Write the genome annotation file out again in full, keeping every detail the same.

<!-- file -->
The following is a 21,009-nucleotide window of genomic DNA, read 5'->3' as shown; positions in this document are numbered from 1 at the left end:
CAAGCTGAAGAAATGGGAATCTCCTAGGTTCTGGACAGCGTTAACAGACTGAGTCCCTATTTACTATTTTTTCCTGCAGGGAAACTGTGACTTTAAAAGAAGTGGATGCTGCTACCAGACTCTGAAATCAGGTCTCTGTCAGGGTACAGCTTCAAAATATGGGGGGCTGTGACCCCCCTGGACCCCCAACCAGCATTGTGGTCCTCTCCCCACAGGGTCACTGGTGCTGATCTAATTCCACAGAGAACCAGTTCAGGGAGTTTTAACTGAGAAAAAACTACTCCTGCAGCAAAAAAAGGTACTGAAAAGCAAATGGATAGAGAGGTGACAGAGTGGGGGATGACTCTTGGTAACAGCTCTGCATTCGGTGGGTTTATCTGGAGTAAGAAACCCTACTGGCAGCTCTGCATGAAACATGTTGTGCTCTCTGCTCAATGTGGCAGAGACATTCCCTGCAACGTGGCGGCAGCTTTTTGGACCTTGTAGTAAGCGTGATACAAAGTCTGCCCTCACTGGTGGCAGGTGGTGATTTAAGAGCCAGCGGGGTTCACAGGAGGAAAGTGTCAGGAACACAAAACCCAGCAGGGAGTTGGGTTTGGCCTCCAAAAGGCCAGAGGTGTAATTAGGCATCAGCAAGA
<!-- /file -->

The following is a 21,009-nucleotide window of genomic DNA, read 5'->3' as shown; positions in this document are numbered from 1 at the left end:
CAAGCTGAAGAAATGGGAATCTCCTAGGTTCTGGACAGCGTTAACAGACTGAGTCCCTATTTACTATTTTTTCCTGCAGGGAAACTGTGACTTTAAAAGAAGTGGATGCTGCTACCAGACTCTGAAATCAGGTCTCTGTCAGGGTACAGCTTCAAAATATGGGGGGCTGTGACCCCCCTGGACCCCCAACCAGCATTGTGGTCCTCTCCCCACAGGGTCACTGGTGCTGATCTAATTCCACAGAGAACCAGTTCAGGGAGTTTTAACTGAGAAAAAACTACTCCTGCAGCAAAAAAAGGTACTGAAAAGCAAATGGATAGAGAGGTGACAGAGTGGGGGATGACTCTTGGTAACAGCTCTGCATTCGGTGGGTTTATCTGGAGTAAGAAACCCTACTGGCAGCTCTGCATGAAACATGTTGTGCTCTCTGCTCAATGTGGCAGAGACATTCCCTGCAACGTGGCGGCAGCTTTTTGGACCTTGTAGTAAGCGTGATACAAAGTCTGCCCTCACTGGTGGCAGGTGGTGATTTAAGAGCCAGCGGGGTTCACAGGAGGAAAGTGTCAGGAACACAAAACCCAGCAGGGAGTTGGGTTTGGCCTCCAAAAGGCCAGAGGTGTAATTAGGCATCAGCAAGA